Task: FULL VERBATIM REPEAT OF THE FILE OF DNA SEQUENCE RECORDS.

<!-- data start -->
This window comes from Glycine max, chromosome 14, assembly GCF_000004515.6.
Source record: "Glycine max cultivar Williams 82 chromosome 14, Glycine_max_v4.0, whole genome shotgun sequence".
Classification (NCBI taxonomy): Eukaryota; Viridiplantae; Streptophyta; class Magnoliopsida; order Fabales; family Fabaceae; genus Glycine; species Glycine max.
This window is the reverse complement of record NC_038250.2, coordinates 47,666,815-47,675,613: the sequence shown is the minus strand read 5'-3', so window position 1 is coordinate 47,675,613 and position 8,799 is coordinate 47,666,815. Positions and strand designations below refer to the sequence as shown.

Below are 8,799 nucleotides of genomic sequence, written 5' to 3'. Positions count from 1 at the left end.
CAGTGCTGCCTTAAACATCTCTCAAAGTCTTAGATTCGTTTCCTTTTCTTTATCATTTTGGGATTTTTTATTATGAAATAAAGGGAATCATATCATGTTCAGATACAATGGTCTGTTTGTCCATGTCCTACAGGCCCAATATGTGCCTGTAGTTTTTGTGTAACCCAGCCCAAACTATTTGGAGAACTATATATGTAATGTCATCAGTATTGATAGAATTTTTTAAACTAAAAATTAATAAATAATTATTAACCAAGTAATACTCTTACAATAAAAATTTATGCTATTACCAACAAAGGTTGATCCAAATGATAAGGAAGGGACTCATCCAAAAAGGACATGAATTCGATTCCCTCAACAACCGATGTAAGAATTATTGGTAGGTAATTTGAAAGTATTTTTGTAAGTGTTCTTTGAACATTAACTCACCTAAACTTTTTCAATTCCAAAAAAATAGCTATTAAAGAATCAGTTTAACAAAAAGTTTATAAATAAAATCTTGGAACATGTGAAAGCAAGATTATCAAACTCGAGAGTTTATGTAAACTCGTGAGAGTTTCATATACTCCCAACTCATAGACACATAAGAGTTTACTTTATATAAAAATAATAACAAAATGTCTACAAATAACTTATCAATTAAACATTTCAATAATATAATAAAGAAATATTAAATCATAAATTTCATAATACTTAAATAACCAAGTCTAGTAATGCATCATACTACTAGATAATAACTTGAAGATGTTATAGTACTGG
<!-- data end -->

This window comes from Glycine max, chromosome 14, assembly GCF_000004515.6.
Source record: "Glycine max cultivar Williams 82 chromosome 14, Glycine_max_v4.0, whole genome shotgun sequence".
Classification (NCBI taxonomy): Eukaryota; Viridiplantae; Streptophyta; class Magnoliopsida; order Fabales; family Fabaceae; genus Glycine; species Glycine max.
This window is the reverse complement of record NC_038250.2, coordinates 47,666,815-47,675,613: the sequence shown is the minus strand read 5'-3', so window position 1 is coordinate 47,675,613 and position 8,799 is coordinate 47,666,815. Positions and strand designations below refer to the sequence as shown.

Below are 8,799 nucleotides of genomic sequence, written 5' to 3'. Positions count from 1 at the left end.
CAGTGCTGCCTTAAACATCTCTCAAAGTCTTAGATTCGTTTCCTTTTCTTTATCATTTTGGGATTTTTTATTATGAAATAAAGGGAATCATATCATGTTCAGATACAATGGTCTGTTTGTCCATGTCCTACAGGCCCAATATGTGCCTGTAGTTTTTGTGTAACCCAGCCCAAACTATTTGGAGAACTATATATGTAATGTCATCAGTATTGATAGAATTTTTTAAACTAAAAATTAATAAATAATTATTAACCAAGTAATACTCTTACAATAAAAATTTATGCTATTACCAACAAAGGTTGATCCAAATGATAAGGAAGGGACTCATCCAAAAAGGACATGAATTCGATTCCCTCAACAACCGATGTAAGAATTATTGGTAGGTAATTTGAAAGTATTTTTGTAAGTGTTCTTTGAACATTAACTCACCTAAACTTTTTCAATTCCAAAAAAATAGCTATTAAAGAATCAGTTTAACAAAAAGTTTATAAATAAAATCTTGGAACATGTGAAAGCAAGATTATCAAACTCGAGAGTTTATGTAAACTCGTGAGAGTTTCATATACTCCCAACTCATAGACACATAAGAGTTTACTTTATATAAAAATAATAACAAAATGTCTACAAATAACTTATCAATTAAACATTTCAATAATATAATAAAGAAATATTAAATCATAAATTTCATAATACTTAAATAACCAAGTCTAGTAATGCATCATACTACTAGATAATAACTTGAAGATGTTATAGTACTGG